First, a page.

EOS: a competitive dApp building tool
EOS.IO is a blockchain protocol engineered to step up the decentralized application (dApp) game many blockchains are involved with. As the dApp sector relies on various decentralized computing systems, it is an exciting playground for different blockchain solutions, EOSIO being one of them. As popular applications require hardcore decentralized software to run their operations on, even top-developed blockchains such as Ethereum have struggled in delivering a flawless performance. In this article, you will learn how EOSIO is planning to change this and what makes this blockchain competitive.
The EOSIO foundation
The whitepaper resulting in the launch of EOSIO was published in 2017 by a private company block.one. EOSIO’s platform release shortly followed in 2018. Out of EOSIO’s creators Dan Larimer and Brenden Blumer, especially Larimer is known in the world of blockchain for creating platforms such as BitShares (the first decentralized exchange) and Steemit (the first social media network for crypto).
EOSIO software trivia
The goal of EOSIO is to provide both user-friendly and compatible tools for dApp building. To enable as smooth as possible dApp development, EOSIO focuses on delivering a blockchain with more transactions per second than its rivals while keeping the transaction fees low. High transaction speed and low fees are crucial for blockchain usability and hence applicability in dApp-building; the end product can’t risk the operations to slow down or high fee volatility. Moreover, the end product is completely free for users. dApp developers do have to pay for using network resources.
Thanks to its horizontal scalability, asynchronous communication, and interoperability, the blockchain is often praised for its parallel processing abilities. Some of EOSIO-based application use cases include EOS smart contracts, user authentication, and cloud storage functionalities.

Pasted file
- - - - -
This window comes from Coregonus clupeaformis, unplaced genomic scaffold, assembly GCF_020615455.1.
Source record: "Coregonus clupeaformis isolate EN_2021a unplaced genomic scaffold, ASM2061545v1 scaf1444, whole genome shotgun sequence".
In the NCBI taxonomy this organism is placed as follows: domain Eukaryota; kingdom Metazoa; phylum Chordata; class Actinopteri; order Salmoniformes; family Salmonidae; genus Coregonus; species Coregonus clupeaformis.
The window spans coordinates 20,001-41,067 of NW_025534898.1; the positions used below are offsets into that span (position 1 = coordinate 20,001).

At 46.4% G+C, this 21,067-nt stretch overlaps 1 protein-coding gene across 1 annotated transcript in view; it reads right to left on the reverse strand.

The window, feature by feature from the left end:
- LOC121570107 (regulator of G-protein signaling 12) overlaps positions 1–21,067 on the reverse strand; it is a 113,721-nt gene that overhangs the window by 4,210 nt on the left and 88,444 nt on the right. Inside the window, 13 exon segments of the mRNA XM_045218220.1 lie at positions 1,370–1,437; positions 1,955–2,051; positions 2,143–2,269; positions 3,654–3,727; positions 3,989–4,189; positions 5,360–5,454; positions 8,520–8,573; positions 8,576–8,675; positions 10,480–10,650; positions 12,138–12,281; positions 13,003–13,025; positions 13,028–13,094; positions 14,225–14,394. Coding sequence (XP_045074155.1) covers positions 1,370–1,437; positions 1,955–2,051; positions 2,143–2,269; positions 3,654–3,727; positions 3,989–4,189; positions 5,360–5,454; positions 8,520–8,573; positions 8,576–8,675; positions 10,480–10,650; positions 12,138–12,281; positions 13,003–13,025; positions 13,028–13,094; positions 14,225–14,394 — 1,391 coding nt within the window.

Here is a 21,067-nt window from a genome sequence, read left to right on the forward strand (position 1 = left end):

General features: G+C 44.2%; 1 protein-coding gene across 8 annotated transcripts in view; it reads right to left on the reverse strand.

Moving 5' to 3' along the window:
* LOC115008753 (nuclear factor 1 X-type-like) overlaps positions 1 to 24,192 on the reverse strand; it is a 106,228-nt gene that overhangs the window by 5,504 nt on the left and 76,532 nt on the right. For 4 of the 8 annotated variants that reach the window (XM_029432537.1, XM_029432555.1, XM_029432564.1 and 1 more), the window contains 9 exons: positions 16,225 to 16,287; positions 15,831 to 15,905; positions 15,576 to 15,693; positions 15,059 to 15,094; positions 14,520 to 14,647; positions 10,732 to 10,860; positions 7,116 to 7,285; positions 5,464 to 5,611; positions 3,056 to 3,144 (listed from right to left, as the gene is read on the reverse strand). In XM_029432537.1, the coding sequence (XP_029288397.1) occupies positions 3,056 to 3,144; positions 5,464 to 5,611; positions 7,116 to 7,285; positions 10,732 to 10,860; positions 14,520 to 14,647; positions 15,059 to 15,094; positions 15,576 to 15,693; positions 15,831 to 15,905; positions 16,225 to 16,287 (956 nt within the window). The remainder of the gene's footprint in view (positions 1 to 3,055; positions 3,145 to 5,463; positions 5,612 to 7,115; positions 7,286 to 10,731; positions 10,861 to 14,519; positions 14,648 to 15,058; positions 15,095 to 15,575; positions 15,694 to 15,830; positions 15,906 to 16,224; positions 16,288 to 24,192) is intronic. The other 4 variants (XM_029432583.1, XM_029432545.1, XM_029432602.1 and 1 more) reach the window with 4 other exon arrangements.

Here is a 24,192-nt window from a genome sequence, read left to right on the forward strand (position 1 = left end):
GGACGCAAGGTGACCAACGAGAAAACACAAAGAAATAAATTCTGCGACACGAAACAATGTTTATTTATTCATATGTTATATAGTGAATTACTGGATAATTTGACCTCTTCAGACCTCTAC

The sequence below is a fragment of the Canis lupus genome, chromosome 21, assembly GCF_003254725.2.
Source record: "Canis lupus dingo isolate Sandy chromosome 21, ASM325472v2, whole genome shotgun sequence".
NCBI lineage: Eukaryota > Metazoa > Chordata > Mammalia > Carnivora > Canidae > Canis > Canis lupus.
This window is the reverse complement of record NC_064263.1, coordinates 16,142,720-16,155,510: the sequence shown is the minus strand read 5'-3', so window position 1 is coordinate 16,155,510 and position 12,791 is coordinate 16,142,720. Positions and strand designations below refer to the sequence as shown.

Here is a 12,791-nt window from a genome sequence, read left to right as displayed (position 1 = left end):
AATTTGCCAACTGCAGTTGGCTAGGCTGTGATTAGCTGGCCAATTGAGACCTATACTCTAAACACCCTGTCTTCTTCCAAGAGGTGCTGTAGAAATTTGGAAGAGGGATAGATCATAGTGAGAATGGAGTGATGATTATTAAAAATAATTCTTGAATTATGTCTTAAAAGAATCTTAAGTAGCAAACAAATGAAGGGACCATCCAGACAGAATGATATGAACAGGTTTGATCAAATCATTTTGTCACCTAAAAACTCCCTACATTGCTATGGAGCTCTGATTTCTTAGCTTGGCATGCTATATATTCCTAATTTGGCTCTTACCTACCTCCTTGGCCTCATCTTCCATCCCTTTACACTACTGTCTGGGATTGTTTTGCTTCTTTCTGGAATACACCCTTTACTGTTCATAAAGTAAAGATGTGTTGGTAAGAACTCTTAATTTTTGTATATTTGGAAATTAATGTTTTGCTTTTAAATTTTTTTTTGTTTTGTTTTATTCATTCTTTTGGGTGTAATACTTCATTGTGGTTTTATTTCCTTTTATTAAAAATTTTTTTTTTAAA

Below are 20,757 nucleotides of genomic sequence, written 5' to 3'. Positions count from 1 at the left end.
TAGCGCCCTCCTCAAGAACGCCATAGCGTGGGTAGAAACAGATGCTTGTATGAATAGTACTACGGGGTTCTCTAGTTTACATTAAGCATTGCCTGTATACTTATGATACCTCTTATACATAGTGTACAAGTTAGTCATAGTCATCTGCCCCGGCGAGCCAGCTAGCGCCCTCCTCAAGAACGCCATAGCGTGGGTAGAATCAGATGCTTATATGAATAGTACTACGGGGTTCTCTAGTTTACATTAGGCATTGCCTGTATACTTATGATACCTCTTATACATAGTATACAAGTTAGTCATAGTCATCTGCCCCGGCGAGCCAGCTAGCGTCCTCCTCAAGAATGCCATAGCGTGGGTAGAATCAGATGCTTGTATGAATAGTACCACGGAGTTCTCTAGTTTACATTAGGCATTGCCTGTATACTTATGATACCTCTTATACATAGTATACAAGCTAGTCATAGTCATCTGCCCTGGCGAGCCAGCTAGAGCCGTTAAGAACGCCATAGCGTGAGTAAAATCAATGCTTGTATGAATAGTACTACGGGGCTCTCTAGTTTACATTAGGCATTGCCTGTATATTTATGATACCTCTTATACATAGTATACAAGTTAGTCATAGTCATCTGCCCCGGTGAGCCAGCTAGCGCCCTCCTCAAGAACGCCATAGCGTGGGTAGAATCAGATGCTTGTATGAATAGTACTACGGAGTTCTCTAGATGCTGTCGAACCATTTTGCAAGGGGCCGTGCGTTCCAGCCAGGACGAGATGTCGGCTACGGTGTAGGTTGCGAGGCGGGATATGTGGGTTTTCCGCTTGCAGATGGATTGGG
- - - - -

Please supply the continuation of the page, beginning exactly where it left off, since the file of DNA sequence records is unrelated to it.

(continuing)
EOSIO differs from many of its rivals by enabling dApp development on many WebAssembly languages such as C++, Python, and Java. The blockchain uses a delegated proof-of-stake chain (also known as DPoS) that utilizes a reputation system and real-time voting; hence the EOS token owners can contribute to the network. A DPoS chain is also a more sustainable option in the context of energy demands.
EOS the token
Naturally to blockchains, also EOSIO comes with its native token, EOS. The cryptocurrency is required for voting on updates in the software. EOS tokens can also be staked, and staking EOS represents the ability to vote in the way mentioned above. Besides this, EOS is used to pay for the operating costs of this blockchain. EOS is a relatively well-known cryptocurrency, thanks to its monstrous initial coin offering with which the project raised over 4 billion dollars.